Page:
Ties between many of the original and most influential radical folk artists and their anti-capitalist beginnings seem to have frayed long ago. In an exercise of separating art from artist, leftists today must analyze the troubling messages espoused by many of these artists during the tumultuous political period from 2008-2014.
We spoke to Myo Min, an ethnic Rohingya, Din Deng contributor, activist and Yangon resident about the current situation in the former capital city on the eve of war. In the past few months an underground insurgency has grown in the city and life for it’s residents has become increasingly dangerous, although many are determined to aid the movement against the military junta.
For the past few weeks, there have been constant violent protests in the Din Daeng neighbourhood of Bangkok. Din Daeng is an extremely deprived area of the capital, particularly after strict lockdowns in the latest wave of the Covid pandemic were implemented with virtually no economic assistance. Since mid-august, predominantly young people have been fighting the police with improvised weapons like fireworks, small homemade bombs, slingshots and Molotov cocktails.
Every time I find a new leftist media outlet I always type Thailand in the search bar to see if there’s been any coverage. More often than not, there’s nothing, but on the rare occasion that Thailand does appear, it’s typically an article denouncing the Thai protest movement at large as a ‘colour revolution’. Often this claim is made with little to no explanation as to what a ‘colour revolution’ is in the opinion of the writers.
The purpose of the book was to expose how the plight of the rural Thai peasant in the 1950’s was a vestige rooted in the old feudal system, laying bare its horrors and its exploitative framework. Jit wrote this book as an antagonistic rebuttal against the revisionist history of the ruling classes taught to most Thai’s at the time (and still today), which typically depicts a utopian agrarian past, rather than the brutal exploitative reality.
No One Cares – Bangkok is a horizontally organised volunteer group made up of around 20 people. No One Cares was recently formed during the second lockdown in Thailand. They provide emergency food and medical aid to temporary worker camps in Bangkok, which have been sealed shut since the imposition of the latest lockdown. We spoke with Dion, an activist and coordinator for the group.
Din Deng spoke to Baimai, a lead organiser from the FreeYouth protest group, which was one of the main forces behind the nationwide protests on July 18th. We talked about how the recent Covid outbreak has affected protesting and the new presence of workers unions in the democracy movement.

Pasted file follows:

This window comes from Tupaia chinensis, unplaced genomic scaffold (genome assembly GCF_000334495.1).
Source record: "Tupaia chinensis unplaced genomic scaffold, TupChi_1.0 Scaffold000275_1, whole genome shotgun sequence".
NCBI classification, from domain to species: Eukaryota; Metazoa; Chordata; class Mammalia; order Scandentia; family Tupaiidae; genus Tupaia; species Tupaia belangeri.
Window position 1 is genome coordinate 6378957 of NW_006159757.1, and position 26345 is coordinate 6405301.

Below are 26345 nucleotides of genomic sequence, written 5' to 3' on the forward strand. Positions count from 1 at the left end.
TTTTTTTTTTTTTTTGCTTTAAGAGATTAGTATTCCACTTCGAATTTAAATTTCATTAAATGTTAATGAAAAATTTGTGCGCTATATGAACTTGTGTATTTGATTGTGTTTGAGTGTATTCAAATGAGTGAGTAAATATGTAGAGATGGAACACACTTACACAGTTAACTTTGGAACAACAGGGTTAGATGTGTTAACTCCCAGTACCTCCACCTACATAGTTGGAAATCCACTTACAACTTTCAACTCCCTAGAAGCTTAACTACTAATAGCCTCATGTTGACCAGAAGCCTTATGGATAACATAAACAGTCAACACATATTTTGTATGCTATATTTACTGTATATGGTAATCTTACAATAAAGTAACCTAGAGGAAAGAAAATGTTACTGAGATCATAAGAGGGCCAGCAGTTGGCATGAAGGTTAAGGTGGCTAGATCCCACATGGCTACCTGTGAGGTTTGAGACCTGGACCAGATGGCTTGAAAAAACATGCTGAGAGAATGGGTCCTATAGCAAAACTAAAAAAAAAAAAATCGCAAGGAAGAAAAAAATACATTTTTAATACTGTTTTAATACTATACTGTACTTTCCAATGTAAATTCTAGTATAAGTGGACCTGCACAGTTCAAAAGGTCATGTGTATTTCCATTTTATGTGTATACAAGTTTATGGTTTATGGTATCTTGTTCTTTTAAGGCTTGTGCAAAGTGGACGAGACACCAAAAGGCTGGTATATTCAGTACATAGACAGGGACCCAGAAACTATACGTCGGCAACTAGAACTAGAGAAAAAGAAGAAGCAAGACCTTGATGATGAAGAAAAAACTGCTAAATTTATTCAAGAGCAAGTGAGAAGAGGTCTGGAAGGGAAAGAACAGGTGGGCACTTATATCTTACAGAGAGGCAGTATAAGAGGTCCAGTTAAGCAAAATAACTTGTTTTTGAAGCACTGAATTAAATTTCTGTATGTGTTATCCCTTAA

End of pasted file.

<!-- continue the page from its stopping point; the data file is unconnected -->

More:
We spoke to two senior Isaan activists, both graduates of the Dao Din student group. Pai from UNME of Anarchy and Nice from Dao Din about their beliefs, influences, tactics and the character of Isaan. We previously interviewed another Dao Din activist for some background information on the group.
Rohingya writer Myo Min shares his hopes for the future of the Burmese governments as it relates to his people.
An interview with a member of the Dao Din protest group, a radical youth led organisation, based out of the Isaan region in Thailand. Dao Din have been an instrumental player in the Thai democracy movement.
In the 1930s, Thailand began a project of mass homogeneity based on western Euro-Fascism. This project was refined by the monarchy in the 1950s, leading to a reactionary consensus lasting a half-century. However, many elements in the recent protest movement, so far, fail to recognise their own deep-seated Euro-fascist tendencies when challenging the contemporary Thai state.
“Given the news that Bangkok will drown in our lifetime, if we were to move the capital city, where would it be?”
“Can’t all cities be the capital?”
An examination of the implications of the mass uprising and Civil Disobedience Movement in Burma/Myanmar on the much maligned Rohingya people (many of whom are joining the campaign against the military government, standing in solidarity with the protesters).
A preliminary examination of communal and capitalist realism in Malaysia, and the forces that reproduce it. ‘It’s easier to imagine the end of Malaysia than the end of communalism (or racialism) in Malaysia.’
A rebuttal on an unscientific outlook on history in response to Panarat Anamwathana’s opinion piece
A poetic insight to the struggle of the Karenni people, who for decades have been oppressed by the Burmese State.
A protest organiser in Burma reflects on the current crisis following the February 1st coup. Examining the road that led there, the state of Burma’s “Military Bureaucratic Capitalist System” and the future of the movement.